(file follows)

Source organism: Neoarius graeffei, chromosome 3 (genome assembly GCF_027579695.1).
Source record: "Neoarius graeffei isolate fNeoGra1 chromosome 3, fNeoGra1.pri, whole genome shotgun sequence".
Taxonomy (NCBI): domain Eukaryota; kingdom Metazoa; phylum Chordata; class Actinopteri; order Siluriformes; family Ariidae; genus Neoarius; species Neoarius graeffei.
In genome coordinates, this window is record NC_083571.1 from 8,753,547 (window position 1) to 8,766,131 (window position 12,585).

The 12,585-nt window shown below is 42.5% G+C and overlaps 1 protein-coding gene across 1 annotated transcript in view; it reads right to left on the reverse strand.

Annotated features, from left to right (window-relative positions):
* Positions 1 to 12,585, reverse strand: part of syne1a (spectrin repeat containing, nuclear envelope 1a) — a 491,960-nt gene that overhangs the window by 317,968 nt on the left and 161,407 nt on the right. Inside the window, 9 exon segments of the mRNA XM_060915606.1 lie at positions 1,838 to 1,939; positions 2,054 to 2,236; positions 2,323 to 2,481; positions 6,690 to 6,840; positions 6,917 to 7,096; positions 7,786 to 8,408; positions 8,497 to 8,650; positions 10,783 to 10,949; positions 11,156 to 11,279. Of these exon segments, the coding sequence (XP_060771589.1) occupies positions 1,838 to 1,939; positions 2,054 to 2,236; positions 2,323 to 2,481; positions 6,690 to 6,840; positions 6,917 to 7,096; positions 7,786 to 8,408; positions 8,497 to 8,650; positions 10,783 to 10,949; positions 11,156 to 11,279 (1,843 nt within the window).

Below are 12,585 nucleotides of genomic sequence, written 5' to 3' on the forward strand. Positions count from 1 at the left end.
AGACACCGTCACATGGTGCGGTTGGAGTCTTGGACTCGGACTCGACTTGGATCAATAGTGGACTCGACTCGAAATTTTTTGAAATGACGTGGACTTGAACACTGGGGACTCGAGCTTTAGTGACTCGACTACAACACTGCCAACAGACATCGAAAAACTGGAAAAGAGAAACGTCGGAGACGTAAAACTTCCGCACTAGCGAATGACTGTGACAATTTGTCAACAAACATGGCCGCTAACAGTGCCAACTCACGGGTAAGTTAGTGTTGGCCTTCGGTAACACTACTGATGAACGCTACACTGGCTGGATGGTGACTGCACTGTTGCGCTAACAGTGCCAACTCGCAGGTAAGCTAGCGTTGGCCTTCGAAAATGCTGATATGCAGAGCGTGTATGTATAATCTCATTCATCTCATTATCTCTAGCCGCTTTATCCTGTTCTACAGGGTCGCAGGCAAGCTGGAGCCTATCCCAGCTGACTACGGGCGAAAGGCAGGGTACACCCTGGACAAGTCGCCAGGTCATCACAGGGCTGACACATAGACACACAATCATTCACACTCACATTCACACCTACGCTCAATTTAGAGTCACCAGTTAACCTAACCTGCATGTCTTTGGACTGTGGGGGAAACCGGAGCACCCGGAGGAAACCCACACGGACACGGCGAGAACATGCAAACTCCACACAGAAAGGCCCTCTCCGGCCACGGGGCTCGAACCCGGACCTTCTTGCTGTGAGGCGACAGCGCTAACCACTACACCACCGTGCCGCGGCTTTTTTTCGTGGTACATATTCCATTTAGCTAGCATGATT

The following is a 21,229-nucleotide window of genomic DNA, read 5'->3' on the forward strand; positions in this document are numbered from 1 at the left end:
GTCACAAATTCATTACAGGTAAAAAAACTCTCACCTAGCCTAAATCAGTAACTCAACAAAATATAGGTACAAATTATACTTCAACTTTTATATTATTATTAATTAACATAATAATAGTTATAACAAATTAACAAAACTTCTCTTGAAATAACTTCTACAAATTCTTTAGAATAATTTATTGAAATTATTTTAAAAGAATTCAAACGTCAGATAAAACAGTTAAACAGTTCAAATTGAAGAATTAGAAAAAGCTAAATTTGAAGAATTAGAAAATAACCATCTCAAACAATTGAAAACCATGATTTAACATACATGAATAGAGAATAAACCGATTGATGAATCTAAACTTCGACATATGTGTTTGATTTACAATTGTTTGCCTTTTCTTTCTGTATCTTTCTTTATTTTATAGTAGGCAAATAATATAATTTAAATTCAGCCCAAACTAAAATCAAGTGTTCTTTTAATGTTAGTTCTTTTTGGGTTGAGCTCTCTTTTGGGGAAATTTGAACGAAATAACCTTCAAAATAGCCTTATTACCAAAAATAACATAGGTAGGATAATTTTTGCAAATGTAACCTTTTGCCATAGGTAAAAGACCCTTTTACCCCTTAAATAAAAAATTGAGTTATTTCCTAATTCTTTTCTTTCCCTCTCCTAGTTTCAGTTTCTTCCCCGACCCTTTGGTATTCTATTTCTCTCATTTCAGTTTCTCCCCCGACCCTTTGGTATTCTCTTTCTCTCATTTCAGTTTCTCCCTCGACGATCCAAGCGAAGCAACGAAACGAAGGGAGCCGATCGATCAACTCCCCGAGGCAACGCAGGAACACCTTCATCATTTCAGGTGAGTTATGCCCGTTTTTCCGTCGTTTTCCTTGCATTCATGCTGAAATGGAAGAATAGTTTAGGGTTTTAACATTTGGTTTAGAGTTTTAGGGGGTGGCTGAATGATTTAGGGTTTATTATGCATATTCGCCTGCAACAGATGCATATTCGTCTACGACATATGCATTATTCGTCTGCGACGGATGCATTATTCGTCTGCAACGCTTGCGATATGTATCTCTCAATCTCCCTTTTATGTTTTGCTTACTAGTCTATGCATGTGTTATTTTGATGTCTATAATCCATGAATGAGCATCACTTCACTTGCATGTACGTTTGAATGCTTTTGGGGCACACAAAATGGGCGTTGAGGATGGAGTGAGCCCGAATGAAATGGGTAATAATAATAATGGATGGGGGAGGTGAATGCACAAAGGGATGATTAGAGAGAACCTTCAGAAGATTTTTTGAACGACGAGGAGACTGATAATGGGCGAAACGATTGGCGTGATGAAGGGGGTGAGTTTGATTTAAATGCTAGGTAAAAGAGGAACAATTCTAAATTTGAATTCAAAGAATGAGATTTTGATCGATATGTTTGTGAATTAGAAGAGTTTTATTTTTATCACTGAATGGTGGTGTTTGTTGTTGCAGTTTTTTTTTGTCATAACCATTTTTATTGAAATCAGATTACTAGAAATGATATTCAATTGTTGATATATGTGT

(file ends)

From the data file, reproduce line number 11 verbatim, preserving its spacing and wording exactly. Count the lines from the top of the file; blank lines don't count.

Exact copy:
GTCACAAATTCATTACAGGTAAAAAAACTCTCACCTAGCCTAAATCAGTAACTCAACAAAATATAGGTACAAATTATACTTCAACTTTTATATTATTATTAATTAACATAATAATAGTTATAACAAATTAACAAAACTTCTCTTGAAATAACTTCTACAAATTCTTTAGAATAATTTATTGAAATTATTTTAAAAGAATTCAAACGTCAGATAAAACAGTTAAACAGTTCAAATTGAAGAATTAGAAAAAGCTAAATTTGAAGAATTAGAAAATAACCATCTCAAACAATTGAAAACCATGATTTAACATACATGAATAGAGAATAAACCGATTGATGAATCTAAACTTCGACATATGTGTTTGATTTACAATTGTTTGCCTTTTCTTTCTGTATCTTTCTTTATTTTATAGTAGGCAAATAATATAATTTAAATTCAGCCCAAACTAAAATCAAGTGTTCTTTTAATGTTAGTTCTTTTTGGGTTGAGCTCTCTTTTGGGGAAATTTGAACGAAATAACCTTCAAAATAGCCTTATTACCAAAAATAACATAGGTAGGATAATTTTTGCAAATGTAACCTTTTGCCATAGGTAAAAGACCCTTTTACCCCTTAAATAAAAAATTGAGTTATTTCCTAATTCTTTTCTTTCCCTCTCCTAGTTTCAGTTTCTTCCCCGACCCTTTGGTATTCTATTTCTCTCATTTCAGTTTCTCCCCCGACCCTTTGGTATTCTCTTTCTCTCATTTCAGTTTCTCCCTCGACGATCCAAGCGAAGCAACGAAACGAAGGGAGCCGATCGATCAACTCCCCGAGGCAACGCAGGAACACCTTCATCATTTCAGGTGAGTTATGCCCGTTTTTCCGTCGTTTTCCTTGCATTCATGCTGAAATGGAAGAATAGTTTAGGGTTTTAACATTTGGTTTAGAGTTTTAGGGGGTGGCTGAATGATTTAGGGTTTATTATGCATATTCGCCTGCAACAGATGCATATTCGTCTACGACATATGCATTATTCGTCTGCGACGGATGCATTATTCGTCTGCAACGCTTGCGATATGTATCTCTCAATCTCCCTTTTATGTTTTGCTTACTAGTCTATGCATGTGTTATTTTGATGTCTATAATCCATGAATGAGCATCACTTCACTTGCATGTACGTTTGAATGCTTTTGGGGCACACAAAATGGGCGTTGAGGATGGAGTGAGCCCGAATGAAATGGGTAATAATAATAATGGATGGGGGAGGTGAATGCACAAAGGGATGATTAGAGAGAACCTTCAGAAGATTTTTTGAACGACGAGGAGACTGATAATGGGCGAAACGATTGGCGTGATGAAGGGGGTGAGTTTGATTTAAATGCTAGGTAAAAGAGGAACAATTCTAAATTTGAATTCAAAGAATGAGATTTTGATCGATATGTTTGTGAATTAGAAGAGTTTTATTTTTATCACTGAATGGTGGTGTTTGTTGTTGCAGTTTTTTTTTGTCATAACCATTTTTATTGAAATCAGATTACTAGAAATGATATTCAATTGTTGATATATGTGT